Texture is everything with this creamy, crispy, crunchy, salty and savory recipe for wild dove meat.
Texas BBQ Beef Ribs with Hardcore Carnivore Black rub
Smoky, fatty, beefy and incredibly rich, these smoked bbq beef ribs are given an amazing crust thanks to their Black seasoning.
Sure, brisket may be the most famous Texas barbecue export. But sumptuous smoked beef ribs are arguable just as awesome. In fact, they may actually be my favorite. When asked what my single best bite of BBQ is, I would have to say: a slice of white bread, layered with raw sweet onions, slices of cheddar cheese, some generous chunks of peppery beef rib and a dash of BBQ sauce to bring the whole thing together. So simple. So basic. So delicious.
The key to this recipe is the use of the Hardcore Carnivore Black rub. Ok, I’m biased because I created it, but it’s seriously good stuff. The Black seasoning is made with activated charcoal which gives it a jet black appearance. Basically, it’s a cheat method to achieve incredible crust usually only seen in an offset smoker. This makes it perfect for use with charcoal, pellet grills and other similar methods. Get your bark before you’ve even started cooking!
You will also want to pick up a roll of butchers paper to rest the ribs after cooking and preserve your bark.
For a MUCH more detailed insight on the types of beef ribs available, and an in-depth explanation as to the cooking and resting process, check out this article.
BBQ Beef Ribs with Hardcore Carnivore Black
- 4-5 lb beef plate ribs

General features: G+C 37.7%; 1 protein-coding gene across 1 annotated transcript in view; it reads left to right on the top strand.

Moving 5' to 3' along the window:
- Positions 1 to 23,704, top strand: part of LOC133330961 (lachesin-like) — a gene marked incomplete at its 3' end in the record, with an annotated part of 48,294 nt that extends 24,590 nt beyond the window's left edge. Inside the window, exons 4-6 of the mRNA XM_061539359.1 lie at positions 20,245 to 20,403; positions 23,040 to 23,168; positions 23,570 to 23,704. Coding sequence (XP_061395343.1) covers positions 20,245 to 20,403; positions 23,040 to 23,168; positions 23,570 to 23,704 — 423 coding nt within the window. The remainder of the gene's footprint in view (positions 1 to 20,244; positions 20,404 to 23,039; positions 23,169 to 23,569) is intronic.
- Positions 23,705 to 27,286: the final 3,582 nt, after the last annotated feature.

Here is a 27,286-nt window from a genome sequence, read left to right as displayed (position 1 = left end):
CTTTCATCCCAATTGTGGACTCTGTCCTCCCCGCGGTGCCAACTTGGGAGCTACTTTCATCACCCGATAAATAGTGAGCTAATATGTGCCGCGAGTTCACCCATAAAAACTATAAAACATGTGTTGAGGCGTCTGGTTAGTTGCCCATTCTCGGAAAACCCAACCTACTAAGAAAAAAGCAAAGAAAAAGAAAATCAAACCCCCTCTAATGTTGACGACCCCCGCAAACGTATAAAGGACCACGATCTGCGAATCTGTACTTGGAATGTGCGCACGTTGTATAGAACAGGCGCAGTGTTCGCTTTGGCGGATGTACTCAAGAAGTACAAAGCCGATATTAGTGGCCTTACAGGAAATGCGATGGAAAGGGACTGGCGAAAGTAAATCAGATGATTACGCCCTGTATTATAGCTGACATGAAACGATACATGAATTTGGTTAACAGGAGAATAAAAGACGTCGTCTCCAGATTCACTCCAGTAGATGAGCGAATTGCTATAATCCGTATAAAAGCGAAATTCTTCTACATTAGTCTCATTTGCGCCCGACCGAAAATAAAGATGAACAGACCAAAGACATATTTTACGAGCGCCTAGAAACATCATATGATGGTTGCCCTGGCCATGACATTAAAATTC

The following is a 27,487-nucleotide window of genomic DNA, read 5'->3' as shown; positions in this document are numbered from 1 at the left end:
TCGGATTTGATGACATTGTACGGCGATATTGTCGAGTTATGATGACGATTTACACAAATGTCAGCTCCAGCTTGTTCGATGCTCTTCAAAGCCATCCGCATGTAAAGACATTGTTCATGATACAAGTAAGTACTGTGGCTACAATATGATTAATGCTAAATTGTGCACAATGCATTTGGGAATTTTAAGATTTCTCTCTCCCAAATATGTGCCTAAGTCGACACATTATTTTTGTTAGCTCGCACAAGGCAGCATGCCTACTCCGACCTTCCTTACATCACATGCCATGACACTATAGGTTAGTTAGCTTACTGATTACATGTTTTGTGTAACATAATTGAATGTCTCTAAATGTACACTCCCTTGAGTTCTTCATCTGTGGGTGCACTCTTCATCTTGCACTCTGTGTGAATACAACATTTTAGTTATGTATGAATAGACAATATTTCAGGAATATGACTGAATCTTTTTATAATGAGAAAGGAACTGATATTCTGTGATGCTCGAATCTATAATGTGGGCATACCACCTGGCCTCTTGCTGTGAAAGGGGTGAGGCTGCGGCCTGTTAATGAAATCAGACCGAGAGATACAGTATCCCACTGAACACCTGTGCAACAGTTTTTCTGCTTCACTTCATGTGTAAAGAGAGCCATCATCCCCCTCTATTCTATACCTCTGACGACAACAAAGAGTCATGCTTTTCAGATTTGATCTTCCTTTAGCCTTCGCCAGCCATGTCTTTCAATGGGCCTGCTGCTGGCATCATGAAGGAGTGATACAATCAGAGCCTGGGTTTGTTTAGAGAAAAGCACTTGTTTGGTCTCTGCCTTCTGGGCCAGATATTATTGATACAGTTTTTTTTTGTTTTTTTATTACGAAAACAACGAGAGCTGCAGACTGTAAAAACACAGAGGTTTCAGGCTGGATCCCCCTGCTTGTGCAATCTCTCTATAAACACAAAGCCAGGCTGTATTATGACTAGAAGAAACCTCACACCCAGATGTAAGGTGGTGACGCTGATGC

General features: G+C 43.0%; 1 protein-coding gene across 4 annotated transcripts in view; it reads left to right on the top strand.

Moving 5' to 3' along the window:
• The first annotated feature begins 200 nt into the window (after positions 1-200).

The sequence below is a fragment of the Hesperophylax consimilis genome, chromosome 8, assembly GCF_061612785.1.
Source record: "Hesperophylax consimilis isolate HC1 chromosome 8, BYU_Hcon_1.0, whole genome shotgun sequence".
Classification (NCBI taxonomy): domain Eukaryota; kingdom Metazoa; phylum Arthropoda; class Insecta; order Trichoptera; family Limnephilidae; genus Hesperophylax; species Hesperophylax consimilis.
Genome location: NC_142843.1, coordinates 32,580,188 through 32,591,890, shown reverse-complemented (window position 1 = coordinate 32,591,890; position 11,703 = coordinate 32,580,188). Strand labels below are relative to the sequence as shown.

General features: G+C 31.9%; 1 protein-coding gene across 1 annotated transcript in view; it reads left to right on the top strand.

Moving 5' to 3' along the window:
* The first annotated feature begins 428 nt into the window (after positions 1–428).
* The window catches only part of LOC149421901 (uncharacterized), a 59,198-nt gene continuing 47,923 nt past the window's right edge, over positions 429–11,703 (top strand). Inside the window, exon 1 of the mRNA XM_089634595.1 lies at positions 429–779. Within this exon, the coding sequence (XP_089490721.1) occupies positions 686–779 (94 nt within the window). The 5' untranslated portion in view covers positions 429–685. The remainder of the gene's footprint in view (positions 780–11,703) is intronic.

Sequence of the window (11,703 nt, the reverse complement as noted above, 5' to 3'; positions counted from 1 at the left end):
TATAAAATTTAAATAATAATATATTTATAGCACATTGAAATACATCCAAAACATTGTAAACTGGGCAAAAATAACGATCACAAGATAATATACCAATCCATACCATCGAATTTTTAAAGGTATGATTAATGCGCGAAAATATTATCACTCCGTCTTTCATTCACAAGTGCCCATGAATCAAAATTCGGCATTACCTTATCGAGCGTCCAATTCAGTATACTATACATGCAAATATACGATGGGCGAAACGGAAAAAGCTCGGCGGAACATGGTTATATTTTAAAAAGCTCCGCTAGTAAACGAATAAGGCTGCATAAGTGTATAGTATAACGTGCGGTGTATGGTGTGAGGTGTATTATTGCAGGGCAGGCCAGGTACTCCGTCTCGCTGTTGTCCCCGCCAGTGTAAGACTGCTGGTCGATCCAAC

- 2-3 tablespoons Hardcore Carnivore Black rub
- 2 teaspoons kosher salt (if you prefer a saltier finish)
- 1/4 cup cider vinegar
- 3/4 cup water
- Preheat your smoker to 300f.
- Prepare your beef ribs. Leave the membrane on the bones intact. Pat dry with paper towel. If using extra salt, sprinkle it on each side of the ribs. After optional salting, apply the Hardcore Carnivore Black rub. Be generous with your application, more is better. Rub it in well and coat all sides.
- Place the rack of ribs in the smoker, bone side down. Combine the water and vinegar in a spray bottle. Once the rack has had at least 2 hours of smoke, spritz with the vinegar mixture every hour or so.
- Cook until a probe or skewer has ZERO resistance when pushed in. This will be at about 206-210f. Make sure you probe the rack in several spots. It should feel just like a hot knife through butter - if you feel any kind of resistance, they are not done yet.
- Once cooked, remove rack and wrap in butchers paper, then set in a cooler to rest for 1-3 hours. If you cannot get paper you can use foil, but your bark will soften. Slice ribs between bone and serve.
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